THE proposal to sell land to the Royal Mail has been put on hold, the council have announced.
Senior councilors at Brighton and Hove City Council were to decide whether a long lease should be given to the Royal Mail for Patcham Court Farm.
The existing sorting offices at North Road, Brighton and Denmark Villas, Hove would be demolished and replaced by nearly 200 houses – 110 in Brighton and the remainder in Hove.
The announcement was met with backlash from Patcham residents, who described the plans as ‘breathtaking’ and said a new sorting office on Patcham Court Farm would have a negative impact on traffic and parking in the area.
On Friday, the council announced that a decision had been made to withdraw reports on the sale of Patcham Court Farm which were to be reviewed by advisers to the council’s Policy and Resources Committee.
‘This is so that officers can continue to explore all viable accommodation options at the sites released by Royal Mail and that advisers from all political groups can continue to listen and respond to the views of residents,’ the statement read. .
“It is imperative that councilors feel they have all the information and options available to them so that they can make an informed and fully considered decision about the future of Patcham Court Farm and securing Royal Mail jobs in the town.
“It will take longer to deliver.”
Earlier this week Labor said they were “appalled” by the council’s approach to the deal and called for a pause in proceedings.
“Labour councilors are disappointed with the half-hearted approach of the Greens, which seek to prioritize short-term gains from the sale of family silverware rather than responding to residents’ demands and tackling the crisis head-on housing,” says a statement from Labour.
“Selling council assets and land, without negotiating to extract sites in return for building affordable homes, is short-sighted and frankly a breach of duty by any serious party to addressing housing need in Brighton and Hove. ”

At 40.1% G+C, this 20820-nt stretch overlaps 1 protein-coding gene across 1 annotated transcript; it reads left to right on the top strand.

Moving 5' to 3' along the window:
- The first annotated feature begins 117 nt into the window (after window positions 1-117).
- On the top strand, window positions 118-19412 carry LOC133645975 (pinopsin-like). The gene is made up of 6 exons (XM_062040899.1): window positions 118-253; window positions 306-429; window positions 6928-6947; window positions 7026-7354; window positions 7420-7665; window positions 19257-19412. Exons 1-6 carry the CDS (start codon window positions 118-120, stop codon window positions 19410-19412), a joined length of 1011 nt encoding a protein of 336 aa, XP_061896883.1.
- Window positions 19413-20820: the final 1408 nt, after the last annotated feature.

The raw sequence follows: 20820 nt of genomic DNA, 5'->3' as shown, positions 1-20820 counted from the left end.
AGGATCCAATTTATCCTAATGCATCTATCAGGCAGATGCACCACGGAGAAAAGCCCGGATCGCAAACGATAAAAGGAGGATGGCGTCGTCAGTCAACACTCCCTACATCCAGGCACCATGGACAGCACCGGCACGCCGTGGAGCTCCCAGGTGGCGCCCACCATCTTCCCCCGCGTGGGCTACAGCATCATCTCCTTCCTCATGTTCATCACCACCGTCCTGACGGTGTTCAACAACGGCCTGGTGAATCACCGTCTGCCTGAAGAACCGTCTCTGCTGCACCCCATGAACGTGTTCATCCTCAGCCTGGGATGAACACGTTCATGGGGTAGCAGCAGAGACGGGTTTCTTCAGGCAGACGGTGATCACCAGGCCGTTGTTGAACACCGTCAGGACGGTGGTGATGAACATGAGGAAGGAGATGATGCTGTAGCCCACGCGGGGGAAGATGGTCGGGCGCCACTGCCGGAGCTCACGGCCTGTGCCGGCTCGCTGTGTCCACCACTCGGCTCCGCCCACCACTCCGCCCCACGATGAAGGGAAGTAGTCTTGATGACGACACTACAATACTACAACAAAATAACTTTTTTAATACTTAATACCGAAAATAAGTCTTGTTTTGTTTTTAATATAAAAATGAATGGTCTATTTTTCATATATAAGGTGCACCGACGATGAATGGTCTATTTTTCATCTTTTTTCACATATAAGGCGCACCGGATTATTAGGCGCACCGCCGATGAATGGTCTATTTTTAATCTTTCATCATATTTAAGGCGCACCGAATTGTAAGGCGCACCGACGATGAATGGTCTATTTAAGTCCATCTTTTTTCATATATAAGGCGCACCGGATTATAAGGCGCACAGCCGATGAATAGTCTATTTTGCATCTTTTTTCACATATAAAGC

There have been a total of eight approaches for the Patcham site since the early 1990s, including a Royal Mail proposal in 2018.
The council says it has since worked with Royal Mail “to help them develop a program that consolidates their existing sorting office services” on the Patcham site.
Patcham advisers Alistair McNair and Anne Meadows received confidential notice of the plans on November 9 last year and launched a petition on January 24 this year.
Cllr McNair previously raised concerns about the plan.
‘The Royal Mail had four years to plan and residents have very little time to give feedback,’ he said.
A Royal Mail spokesman said: “Our plans would create 85 staff parking spaces on site, along with 13 motorbike spaces and 40 bicycle spaces.
“We do not anticipate any pollution issues that have not been considered in our plans. Our proposed mitigation measures include acoustic fencing to limit the potential for noise pollution from the planned development.
“The proposed delivery office would be carbon neutral, on the way to net zero. A fleet of all-electric vehicles would be introduced.
“This proposed delivery office will enable us to continue to offer our customers the high standards they have come to expect from Royal Mail.”
Local residents were also expected to stage a protest against the plans on Sunday.